Being in Christ meant that I was at long last docked in a world where things finally made sense. I finally had found a worthy Person to serve: Jesus. Truth was the highest priority. Finally, the unvarnished truth was valued! Holy living by His set of standards was also the priority. The rules were clearly laid out in the bible. I love that. I have a manual that explains how to love, love, relate, and worship!! It’s all written down! No more guessing for me, no sir. And… at long last I’d found a subject I couldn’t exhaust. God is infinite and the bible is an infinite training manual. (2 Timothy 3:16).
While media often depicts an autistic person obsessively studying and talking about one subject their whole lives, like trains for instance, all subjects are finite. Eventually one reaches the end of the road with learning it. Or at least I had gone as far as I could given the resources I’d had. For example, I earned a 4.0 in my Masters program of Literacy Education and the only next step I could take was obtaining a PhD, something that would require a great amount of expense and travel for over two hours to the nearest University that offered one in my area of learning. I exhausted journalism, mollusks, heraldry, King Arthur, and education, topics I’d studied at different points in my life. There is no new information to be added to the collection of information about King Arthur, once you’ve studied it all, you’re done. This is disconcerting to an autistic person. I constantly worried about the end, and what to study next.
The bible is infinite!! There never will be an end to it! What a relief!
In addition, the bible lays out clear rules for living, and many how-to’s. The routine of going to church is a comfort.
Thus says the Lord, your Redeemer, who formed you from the womb: “I am the Lord, who made all things, who alone stretched out the heavens, who spread out the earth by myself, (Isaiah 44:24)In actuality, Christianity seemed like a perfect fit. In secular life, there are many speculations from unsaved people about the autistic brain and whether an autistic person can accept religion.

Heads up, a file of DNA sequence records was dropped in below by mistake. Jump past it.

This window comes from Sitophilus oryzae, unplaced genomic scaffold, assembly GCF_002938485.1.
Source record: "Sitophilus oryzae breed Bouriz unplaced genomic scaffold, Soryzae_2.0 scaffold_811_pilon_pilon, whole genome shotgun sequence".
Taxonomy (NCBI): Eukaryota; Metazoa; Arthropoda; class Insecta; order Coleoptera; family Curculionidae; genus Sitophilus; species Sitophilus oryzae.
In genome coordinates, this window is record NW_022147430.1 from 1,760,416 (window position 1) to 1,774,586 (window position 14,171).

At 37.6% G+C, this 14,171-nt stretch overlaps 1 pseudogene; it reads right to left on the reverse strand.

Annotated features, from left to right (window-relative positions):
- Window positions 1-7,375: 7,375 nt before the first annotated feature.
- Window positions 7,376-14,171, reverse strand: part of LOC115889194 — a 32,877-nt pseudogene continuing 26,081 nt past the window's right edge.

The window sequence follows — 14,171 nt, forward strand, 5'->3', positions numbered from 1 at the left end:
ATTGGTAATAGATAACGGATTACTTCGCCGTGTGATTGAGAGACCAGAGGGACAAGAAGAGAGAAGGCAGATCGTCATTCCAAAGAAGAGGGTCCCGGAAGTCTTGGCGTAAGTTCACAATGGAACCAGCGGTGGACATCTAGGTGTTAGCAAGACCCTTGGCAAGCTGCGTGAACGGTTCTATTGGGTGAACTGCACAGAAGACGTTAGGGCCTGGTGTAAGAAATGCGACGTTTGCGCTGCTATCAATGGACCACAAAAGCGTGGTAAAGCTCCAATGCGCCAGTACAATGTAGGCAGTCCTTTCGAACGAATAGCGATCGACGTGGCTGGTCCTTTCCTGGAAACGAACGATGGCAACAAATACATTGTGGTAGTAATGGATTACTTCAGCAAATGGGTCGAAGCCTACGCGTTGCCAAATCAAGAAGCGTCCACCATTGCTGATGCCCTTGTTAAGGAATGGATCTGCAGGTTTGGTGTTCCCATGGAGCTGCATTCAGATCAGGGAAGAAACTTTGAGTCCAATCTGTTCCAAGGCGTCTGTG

Autism May Diminish Belief in God
People who have more traits of autism are less likely to believe in God that those that do not have such traits, according to new research that suggests that belief is boosted by the ability to see into the minds of others. This ability, often called theory of mind, or mentalizing, is diminished in people with autism spectrum disorders, a cluster of conditions marked by communication and social difficulties. Because people’s beliefs in God are often marked by feelings of having a personal relationship with the deity, prayer and worship may require a sense of what God could be thinking, researchers report Wednesday (May 30) in the journal PLoS ONE.
Religious Belief Systems of Persons with High Functioning Autism
Persons with autistic spectrum disorder were much more likely than those in our neurotypical comparison group to identify as atheist or agnostic, and, if religious, were more likely to construct their own religious belief system. Nonbelief was also higher in those who were attracted to systemizing activities, as measured by the Systemizing Quotient.
Though those articles claim that it is harder for an autistic person to believe in God, personally I believe it is easier. First, the Lord put eternity in the hearts of all men (Ecc 3:11), and “what can be known about God is plain to them, because God has shown it to them”. (Romans 1:19). So in that respect, it is easy to believe in God. But because men are depraved, they suppress what they know about God in unrighteousness. (Romans 1:18). So everyone, autistic or not, has an innate sense of God’s existence simply by being alive on His planet.